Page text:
The early focus on virtual reality in the home has distracted from where its real success will come.
That’s the belief of Starbreeze’s chief technology officer Emmanuel Marquez, who told VentureBeat that dedicated gamers will not be the catalyst of the technology’s eventual rise.
Since day one I knew it would be difficult to install VR in the home. We all know why. It’s expensive. You need space. It’s difficult to set up. It’s for geeks," he said. People that are disappointed by VR right now are the same people who were enthusiastic two years ago. It’s hobbyists and researchers.
There are a lot of other markets, as we all know, and we work with them too, all the verticals outside of games. We know it works. We’re monitoring IMAX VR centers and stuff like that. It’s successful.
My conclusion is that the audience isn’t necessarily gamers. It’s not the normal gaming audience. It’s anyone. It’s families out on a Sunday trying this out the same way they’d go and see a movie. It’s every age, so you need to provide an experience that works for everyone."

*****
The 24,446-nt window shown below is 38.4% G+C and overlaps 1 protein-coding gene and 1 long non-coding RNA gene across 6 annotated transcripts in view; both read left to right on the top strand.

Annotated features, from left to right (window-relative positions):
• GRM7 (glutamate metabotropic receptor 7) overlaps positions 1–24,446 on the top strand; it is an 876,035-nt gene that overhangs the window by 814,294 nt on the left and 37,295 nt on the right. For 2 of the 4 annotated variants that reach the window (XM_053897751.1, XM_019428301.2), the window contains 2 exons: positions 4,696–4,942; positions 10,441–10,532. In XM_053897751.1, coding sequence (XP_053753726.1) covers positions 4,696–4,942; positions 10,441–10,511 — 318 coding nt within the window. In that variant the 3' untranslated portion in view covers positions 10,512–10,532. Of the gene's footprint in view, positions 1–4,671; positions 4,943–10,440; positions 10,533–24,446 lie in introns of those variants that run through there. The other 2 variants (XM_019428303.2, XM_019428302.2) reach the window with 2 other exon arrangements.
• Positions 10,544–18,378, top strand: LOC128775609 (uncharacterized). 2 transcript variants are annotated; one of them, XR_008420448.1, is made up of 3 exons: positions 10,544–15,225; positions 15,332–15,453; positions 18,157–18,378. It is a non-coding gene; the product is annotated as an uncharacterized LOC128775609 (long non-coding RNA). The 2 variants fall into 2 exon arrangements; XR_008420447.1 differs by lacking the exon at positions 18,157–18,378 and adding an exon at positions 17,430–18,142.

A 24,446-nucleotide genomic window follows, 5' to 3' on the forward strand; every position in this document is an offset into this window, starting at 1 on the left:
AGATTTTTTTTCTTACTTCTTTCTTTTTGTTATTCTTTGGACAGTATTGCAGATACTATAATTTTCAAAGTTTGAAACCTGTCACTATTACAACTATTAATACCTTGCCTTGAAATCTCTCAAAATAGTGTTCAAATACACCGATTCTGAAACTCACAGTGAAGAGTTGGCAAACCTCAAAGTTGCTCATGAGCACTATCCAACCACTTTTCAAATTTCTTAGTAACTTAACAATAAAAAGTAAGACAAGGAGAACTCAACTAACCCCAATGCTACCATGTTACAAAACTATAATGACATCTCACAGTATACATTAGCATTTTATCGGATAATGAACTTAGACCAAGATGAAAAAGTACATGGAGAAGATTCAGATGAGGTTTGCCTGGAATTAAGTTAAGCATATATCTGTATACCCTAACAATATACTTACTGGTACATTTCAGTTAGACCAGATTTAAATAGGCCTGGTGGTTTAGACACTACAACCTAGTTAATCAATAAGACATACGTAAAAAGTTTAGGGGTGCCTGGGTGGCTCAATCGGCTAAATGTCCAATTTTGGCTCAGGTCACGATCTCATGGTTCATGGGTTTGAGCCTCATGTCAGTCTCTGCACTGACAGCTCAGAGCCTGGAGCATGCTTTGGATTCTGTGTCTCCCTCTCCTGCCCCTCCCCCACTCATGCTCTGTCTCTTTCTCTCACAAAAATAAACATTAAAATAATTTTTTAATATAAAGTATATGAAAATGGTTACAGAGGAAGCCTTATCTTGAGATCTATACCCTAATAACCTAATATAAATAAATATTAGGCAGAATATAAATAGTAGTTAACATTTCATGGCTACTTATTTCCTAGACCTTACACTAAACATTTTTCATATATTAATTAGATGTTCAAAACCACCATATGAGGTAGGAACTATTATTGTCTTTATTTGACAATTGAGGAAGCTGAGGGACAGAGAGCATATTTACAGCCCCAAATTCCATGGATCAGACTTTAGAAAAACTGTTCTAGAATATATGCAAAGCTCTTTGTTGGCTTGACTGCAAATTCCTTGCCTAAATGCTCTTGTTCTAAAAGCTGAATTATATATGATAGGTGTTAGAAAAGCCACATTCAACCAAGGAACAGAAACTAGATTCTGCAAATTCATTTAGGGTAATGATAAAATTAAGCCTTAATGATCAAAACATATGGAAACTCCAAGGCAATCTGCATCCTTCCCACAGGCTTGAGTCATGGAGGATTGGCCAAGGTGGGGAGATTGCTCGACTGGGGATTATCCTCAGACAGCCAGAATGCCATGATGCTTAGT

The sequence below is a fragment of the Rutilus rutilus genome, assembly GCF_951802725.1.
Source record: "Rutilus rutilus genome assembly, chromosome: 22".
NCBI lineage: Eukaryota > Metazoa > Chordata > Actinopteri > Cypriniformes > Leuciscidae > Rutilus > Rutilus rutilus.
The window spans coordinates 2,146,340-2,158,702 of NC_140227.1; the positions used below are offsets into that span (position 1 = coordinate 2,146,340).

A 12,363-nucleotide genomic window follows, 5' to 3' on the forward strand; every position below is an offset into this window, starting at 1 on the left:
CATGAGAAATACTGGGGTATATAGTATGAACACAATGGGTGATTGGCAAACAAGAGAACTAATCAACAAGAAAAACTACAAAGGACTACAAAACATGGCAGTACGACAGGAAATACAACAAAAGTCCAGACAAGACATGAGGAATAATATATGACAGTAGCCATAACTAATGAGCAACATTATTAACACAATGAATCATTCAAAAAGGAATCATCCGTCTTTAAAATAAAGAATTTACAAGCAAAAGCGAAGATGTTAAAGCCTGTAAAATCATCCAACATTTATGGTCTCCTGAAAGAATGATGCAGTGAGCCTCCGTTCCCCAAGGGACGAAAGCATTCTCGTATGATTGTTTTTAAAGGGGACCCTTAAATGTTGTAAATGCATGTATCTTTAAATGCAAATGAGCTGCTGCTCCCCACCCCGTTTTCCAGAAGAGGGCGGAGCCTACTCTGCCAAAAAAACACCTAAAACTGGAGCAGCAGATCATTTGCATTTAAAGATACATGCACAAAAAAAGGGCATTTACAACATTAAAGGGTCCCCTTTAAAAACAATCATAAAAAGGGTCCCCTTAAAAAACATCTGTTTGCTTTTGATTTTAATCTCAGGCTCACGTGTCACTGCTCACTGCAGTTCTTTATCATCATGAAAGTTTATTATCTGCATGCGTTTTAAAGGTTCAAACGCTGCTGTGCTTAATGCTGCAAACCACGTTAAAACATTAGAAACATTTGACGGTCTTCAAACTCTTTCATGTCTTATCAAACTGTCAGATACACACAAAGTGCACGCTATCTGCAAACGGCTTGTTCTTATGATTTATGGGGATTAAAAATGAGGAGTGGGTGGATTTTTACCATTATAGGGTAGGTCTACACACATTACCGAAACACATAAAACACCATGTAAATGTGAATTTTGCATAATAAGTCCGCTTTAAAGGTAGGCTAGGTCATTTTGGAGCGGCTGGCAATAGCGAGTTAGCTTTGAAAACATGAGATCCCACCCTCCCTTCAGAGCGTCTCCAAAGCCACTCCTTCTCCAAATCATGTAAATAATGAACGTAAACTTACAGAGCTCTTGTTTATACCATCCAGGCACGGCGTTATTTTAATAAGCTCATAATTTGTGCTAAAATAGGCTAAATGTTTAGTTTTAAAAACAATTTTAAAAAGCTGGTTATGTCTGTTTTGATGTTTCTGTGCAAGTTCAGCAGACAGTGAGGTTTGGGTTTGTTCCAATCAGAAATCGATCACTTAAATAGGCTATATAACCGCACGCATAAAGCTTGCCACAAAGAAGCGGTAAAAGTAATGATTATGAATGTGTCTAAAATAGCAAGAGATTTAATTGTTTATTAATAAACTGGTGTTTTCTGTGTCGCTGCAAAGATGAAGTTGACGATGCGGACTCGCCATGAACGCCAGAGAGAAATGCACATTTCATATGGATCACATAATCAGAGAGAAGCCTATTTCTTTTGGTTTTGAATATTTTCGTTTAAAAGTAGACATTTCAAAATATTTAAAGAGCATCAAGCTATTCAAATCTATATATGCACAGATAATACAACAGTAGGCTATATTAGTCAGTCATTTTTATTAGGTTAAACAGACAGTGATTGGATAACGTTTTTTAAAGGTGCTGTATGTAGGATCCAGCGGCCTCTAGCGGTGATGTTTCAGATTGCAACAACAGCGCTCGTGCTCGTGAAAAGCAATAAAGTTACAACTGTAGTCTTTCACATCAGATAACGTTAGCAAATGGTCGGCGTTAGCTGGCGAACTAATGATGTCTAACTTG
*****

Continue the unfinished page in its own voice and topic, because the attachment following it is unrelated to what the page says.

Potential success outside of the home, however, will lead to inevitable success within it, Marquez argued.
We always planned to go for the arcades. I envisioned the console model. Console games grew out of the arcades," he added. People played Pac-Man in cafes for years before consoles ever became successful as something everyone had at home. I think VR will follow the same path.
You can go to a center and play and get immersed completely, a full-body experience, playing something like Payday. But we also want to attach the normal Payday game to what you play at the arcade, so people can go back and forth between two experiences that are attached to the same world."
Starbreeze has its own VR headset in development and says that it is currently working with a dozen studios on VR content – and its ambitions are only growing.
We’re always looking for more [developers] but we want people who will dedicate their experience to the arcades," Marquez added. I don’t want a home VR experience, something ported from the home to arcades. It needs to be a real mini-theme park attraction, for one player or four players or 16 players. We need to be able to have experiences that scale up and more social."